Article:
The Great Canoe has since been moved to the Museum’s Grand Gallery. At 63 feet long, the seaworthy Great Canoe is one of the Museum’s most popular artifacts. It was carved in the 1870s from the trunk of a single cedar tree, and features design elements from different Native American peoples of the Northwest Coast, notably Haida and Heiltsuk. 
Learn more about the history of the Great Canoe.
AMNH/33006

Every once in a long while someone will ask where these guys went. It’s an empty canoe now, but still a stunner!

amnhnyc:

Today’s peek into the archives takes us back to the Museum in 1910. “Sigurd Neandross painting figure in Haida ceremonial canoe, North Pacific Hall” was photographed by Thomas Lunt.

The Great Canoe has since been moved to the Museum’s Grand Gallery. At 63 feet long, the seaworthy Great Canoe is one of the Museum’s most popular artifacts. It was carved in the 1870s from the trunk of a single cedar tree, and features design elements from different Native American peoples of the Northwest Coast, notably Haida and Heiltsuk.

Learn more about the history of the Great Canoe.

AMNH/33006

Every once in a long while someone will ask where these guys went. It’s an empty canoe now, but still a stunner!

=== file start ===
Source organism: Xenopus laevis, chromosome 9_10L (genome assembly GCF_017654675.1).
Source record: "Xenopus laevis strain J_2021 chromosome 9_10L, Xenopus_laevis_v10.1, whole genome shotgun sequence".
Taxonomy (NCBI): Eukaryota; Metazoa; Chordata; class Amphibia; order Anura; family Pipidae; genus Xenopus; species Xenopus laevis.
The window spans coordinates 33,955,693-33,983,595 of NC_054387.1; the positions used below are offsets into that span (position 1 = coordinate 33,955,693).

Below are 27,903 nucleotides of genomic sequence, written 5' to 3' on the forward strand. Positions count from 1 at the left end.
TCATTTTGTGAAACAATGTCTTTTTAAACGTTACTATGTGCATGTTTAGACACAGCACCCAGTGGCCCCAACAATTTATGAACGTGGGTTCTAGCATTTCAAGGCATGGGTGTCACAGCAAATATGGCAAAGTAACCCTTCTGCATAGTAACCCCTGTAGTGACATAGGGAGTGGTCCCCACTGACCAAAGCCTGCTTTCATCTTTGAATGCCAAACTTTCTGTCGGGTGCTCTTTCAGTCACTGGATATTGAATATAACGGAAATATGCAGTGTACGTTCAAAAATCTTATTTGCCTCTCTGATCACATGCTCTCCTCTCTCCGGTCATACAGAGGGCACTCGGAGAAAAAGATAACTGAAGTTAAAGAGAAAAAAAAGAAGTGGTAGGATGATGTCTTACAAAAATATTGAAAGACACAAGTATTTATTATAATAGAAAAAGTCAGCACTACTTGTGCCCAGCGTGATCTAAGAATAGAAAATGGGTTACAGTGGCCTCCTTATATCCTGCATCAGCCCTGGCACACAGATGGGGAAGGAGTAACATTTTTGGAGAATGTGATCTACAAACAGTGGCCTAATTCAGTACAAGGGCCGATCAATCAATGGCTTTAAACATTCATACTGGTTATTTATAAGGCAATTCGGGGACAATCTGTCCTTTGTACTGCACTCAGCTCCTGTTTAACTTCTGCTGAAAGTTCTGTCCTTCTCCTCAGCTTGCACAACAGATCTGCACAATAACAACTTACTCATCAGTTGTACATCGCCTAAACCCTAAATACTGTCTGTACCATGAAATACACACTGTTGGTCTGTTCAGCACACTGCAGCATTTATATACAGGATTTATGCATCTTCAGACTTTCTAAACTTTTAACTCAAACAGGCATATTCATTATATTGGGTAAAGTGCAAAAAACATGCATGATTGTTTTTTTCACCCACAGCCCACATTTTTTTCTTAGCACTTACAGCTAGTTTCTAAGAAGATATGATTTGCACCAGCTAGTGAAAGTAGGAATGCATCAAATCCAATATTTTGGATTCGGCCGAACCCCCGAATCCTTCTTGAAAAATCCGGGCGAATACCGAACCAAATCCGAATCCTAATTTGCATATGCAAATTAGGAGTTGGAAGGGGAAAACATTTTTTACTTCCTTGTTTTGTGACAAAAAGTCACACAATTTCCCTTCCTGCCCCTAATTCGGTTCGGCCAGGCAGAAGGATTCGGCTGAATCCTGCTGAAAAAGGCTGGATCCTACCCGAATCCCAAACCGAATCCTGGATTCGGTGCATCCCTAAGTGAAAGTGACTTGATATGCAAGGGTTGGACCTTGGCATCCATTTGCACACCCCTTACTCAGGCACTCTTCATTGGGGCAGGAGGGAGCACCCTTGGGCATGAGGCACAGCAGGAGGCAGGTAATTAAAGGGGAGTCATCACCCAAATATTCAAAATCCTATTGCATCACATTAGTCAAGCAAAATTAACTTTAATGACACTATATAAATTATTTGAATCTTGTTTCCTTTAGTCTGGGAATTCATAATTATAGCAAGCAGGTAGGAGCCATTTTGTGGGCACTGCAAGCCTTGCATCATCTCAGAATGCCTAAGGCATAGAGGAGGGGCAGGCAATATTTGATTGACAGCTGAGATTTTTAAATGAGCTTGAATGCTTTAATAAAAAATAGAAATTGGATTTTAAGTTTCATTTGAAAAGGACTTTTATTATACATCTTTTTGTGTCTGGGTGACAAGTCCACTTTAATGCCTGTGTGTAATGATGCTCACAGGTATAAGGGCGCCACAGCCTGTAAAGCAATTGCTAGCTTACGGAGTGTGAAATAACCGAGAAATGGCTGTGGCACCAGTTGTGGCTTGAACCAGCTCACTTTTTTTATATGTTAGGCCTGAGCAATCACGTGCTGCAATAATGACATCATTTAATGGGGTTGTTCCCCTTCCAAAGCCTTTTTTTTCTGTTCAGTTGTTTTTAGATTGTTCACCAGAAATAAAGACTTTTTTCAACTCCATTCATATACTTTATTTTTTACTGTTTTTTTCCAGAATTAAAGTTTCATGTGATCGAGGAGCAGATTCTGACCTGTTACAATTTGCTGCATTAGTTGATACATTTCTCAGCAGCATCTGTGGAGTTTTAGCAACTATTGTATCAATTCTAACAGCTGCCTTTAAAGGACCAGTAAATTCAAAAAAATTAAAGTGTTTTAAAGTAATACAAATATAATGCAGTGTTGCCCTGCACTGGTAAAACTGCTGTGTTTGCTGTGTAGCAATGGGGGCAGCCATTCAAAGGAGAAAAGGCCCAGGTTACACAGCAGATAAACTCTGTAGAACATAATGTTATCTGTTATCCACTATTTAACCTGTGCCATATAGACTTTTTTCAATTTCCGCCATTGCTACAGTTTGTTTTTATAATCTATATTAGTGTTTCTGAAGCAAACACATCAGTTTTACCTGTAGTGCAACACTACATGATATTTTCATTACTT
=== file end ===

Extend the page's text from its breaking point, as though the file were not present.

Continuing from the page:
1956- Gordon Parks documented the everyday lives of an extended black family living in rural Alabama under Jim Crow segregation for Life magazine’s photo-essay “The Restraints: Open and Hidden.” (via)

(Source: vintagegal)

ancientart:

The petroglyphs in the landscape of Tamgaly, Kazakhstan, dating from approximately 1400 BCE to the 20th century.

Offering us unique insight into the rituals and social organization of the pastoral peoples who inhabited this site through time, the archaeological landscape of Tamgaly contains about 5,000 petroglyphs (rock carvings), which are distributed throughout 48 complexes largely associated with burial grounds and settlements.

The central canyon has the densest concentration of petroglyphs, contains ‘alters,’ and has been interpreted to have had ritual significance. The central canyon is devoid of dwellings, and is thought to have been a place for sacrificial offerings.

During the Middle Bronze Age we see Tamgaly-type petroglyphs, which include zoomorphic beings, people, a huge variety of animals, and ‘solar deities (sun-heads).’ During the Late Bronze Age the petroglyphs become smaller in size, and display less variety in what is depicted. Here scenes of pastoral life are popular, reflecting the prominence of nomadic cattle breeding activities during the time. During the Early Iron Age, scenes showing the hunting of wild animals remain present, but we also see camels starting to appear in the art.

If you are interested in reading more about the ‘solar-headed’ petroglyphs I would recommend The Archaeology of Shamanism (2001, Routledge), specifically chapter 5. This publication is edited by Neil Price, professor of archaeology at the University of Aberdeen, who is a specialist on shamanism in archaeology.

The petroglyphs within the archaeological landscape of Tamgaly are listed as an UNESCO World Heritage Site -their article on the landscape was of great use to me while writing up this post. Photos courtesy of & taken by Ken and Nyetta.

in-the-horniman:

These swords from the Gilbert Islands, Kiribati, are made from wood and have sharks’ teeth attached along the edges.